Farrago Magazine

How To Lose A Bird In 10 Days

On a few tiny islands off the coast of New Zealand, there lives a fat, flightless, and rare parrot called the kakapo. The kakapo is quite possibly one of the most ridiculous birds to ever exist, with Benedict Cumberbatch once describing it as “a bird that is as un-bird-like as it is possible for a bird to be”.

In many ways it is more like a cat than a parrot. It climbs trees rather than flying between them, it is nocturnal, and it has cat-like ‘whiskers’ which allow it to feel its surroundings in the dark. Douglas Adams eloquently noted in Last Chance to See – a book accounting his radio documentary on endangered species, that,

“Not only has the kakapo forgotten how to fly, but it has forgotten that it has forgotten how to fly. Apparently a seriously worried kakapo will sometimes run a tree and jump out of it, whereupon it flies like a brick and lands in a graceless heap on the ground.”

The kakapo has not only forgotten how to fly, but it has one of the most awkward and unique mating practises to evolve. Kakapos are a ‘lekking’ species – meaning each year in December, male kakapos find a rocky alcove and create a communal display ground by digging shallow ‘bowls’ in the dirt underneath. For eight hours each night for two or three months, they sing the kakapo equivalent of EDM – a low frequency ‘booming’ call, that is amplified by the bowl and can be heard by females up to five kilometres away. It’s such a strenuous exercise that the male kakapo loses half his body weight during the breeding season (clearly no one told him that bulking is the way to attract girls).

Unfortunately, this strenuous serenade is mostly ineffective. Female kakapos are very fussy: they only come into heat when the fruit of the rimu tree is abundant, which only happens once every two to four years. This is to ensure that there is enough food to go around when the chicks are born. So, if the rimu tree is fruitless, so too are the male’s efforts. The chances of a male being chosen are on par with the success rate on the Chinese dating show If You Are The One.

There is also a major problem with using ‘booming’ as a pick-up line: it’s incredibly difficult to determine where the sound is coming from. Low frequency sounds are hard to pinpoint at the best of times due to their long wavelength. To make matters worse, the sound echoes off the trees and rocks of the New Zealand forest, so it sounds like it is coming from all directions. Even if a lady kakapo likes what she hears, she may spend days wandering through the bush, never finding her lover.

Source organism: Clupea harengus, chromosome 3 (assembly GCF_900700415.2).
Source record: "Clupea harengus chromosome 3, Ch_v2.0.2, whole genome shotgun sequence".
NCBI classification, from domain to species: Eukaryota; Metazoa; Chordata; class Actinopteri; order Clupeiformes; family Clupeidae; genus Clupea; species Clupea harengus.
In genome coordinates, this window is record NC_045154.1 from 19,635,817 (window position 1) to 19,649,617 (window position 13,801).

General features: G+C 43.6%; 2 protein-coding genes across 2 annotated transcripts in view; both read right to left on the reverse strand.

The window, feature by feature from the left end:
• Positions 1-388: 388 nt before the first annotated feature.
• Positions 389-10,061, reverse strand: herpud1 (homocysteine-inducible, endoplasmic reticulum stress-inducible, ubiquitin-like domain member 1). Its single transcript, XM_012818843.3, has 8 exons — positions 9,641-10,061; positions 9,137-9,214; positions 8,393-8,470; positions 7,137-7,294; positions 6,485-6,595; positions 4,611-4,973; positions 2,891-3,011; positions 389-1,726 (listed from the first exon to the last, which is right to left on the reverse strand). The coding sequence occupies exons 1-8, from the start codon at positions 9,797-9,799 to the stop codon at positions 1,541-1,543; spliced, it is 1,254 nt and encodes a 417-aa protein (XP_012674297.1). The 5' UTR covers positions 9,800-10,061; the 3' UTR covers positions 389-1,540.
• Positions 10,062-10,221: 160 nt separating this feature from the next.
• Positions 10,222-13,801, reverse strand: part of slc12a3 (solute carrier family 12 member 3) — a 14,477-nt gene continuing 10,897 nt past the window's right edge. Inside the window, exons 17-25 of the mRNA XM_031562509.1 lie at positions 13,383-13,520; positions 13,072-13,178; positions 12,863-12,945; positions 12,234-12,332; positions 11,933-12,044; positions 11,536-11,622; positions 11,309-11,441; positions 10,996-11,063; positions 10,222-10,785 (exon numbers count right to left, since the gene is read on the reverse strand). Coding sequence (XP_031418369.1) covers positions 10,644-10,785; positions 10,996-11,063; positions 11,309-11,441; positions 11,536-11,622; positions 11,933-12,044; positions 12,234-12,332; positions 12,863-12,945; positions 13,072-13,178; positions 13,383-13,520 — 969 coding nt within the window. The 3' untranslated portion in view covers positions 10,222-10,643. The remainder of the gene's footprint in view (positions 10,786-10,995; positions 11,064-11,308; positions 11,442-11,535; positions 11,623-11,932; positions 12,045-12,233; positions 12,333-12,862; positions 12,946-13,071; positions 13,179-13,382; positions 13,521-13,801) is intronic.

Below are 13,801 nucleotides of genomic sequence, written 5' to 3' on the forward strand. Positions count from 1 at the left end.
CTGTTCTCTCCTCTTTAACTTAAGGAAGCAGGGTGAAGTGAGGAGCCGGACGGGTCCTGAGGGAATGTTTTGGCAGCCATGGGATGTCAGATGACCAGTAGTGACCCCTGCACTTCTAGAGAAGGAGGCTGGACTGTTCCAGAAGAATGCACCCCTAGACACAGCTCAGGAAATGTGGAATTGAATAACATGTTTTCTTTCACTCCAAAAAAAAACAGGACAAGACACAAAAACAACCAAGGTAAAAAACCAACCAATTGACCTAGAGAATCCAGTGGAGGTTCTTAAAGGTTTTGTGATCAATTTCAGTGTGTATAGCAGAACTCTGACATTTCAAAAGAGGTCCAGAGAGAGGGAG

So here we have a creature whose sex life exists only once every two to four years, thinks techno is appropriate foreplay music, and forgets to let their side chick know the location of the booty call. It’s no wonder there are only 157 kakapos left.

Amazingly however, the kakapo’s counterproductive breeding strategy is not the cause of their endangerment. In fact, with no natural predators, kakapos were so

common prior to human settlement that, as explorer Charlie Douglas observed, “you could shake a tree and the kakapo could fall down like apples.” The kakapo’s bizarre rituals enabled a sustainable reproductive rate; if they bred too fast and become overpopulated, kakapos would have consumed all available resources, leading to a population crash and potential extinction.

Unfortunately their breeding rate cannot adapt to being hunted. Over the years, humans have introduced various mammalian predators to New Zealand. From the Polynesian rat (or kiore) introduced with Māori settlement, to cats, rats and ferrets from Europe. These predators have caused a drastic decline in the kakapo population – to such an extent that in the 1970s, the kakapo’s fate was to all appearances sealed, with only eighteen known kakapos all of which were male.

However, in 1977, some females were discovered and hope resurrected. The kakapos were moved to protected and predator-free islands off New Zealand’s coast. For forty years, kakapos have benefited from an intensive conservation programme, and numbers are rising. However, they are still critically endangered. In fact, there are so few kakapos that each one has been given an individual name (You can view the entire list on Wikipedia and get some inspiration for your next pet: there’s traditional Maori names, common names like Sue and Heather, and the more creative ‘Solstice’ and ‘Boomer’).

While we may laugh at the kakapo’s sexual ineptitude, lack of coordination, and poor music choices, one must admit it would be a shame to lose such a unique and amusing creature, one that has survived against all odds. To admire the speeding falcon we need waddling penguins, to fear the cassowary we need harmless sparrows, and for every graceful swan we need a clumsy kakapo.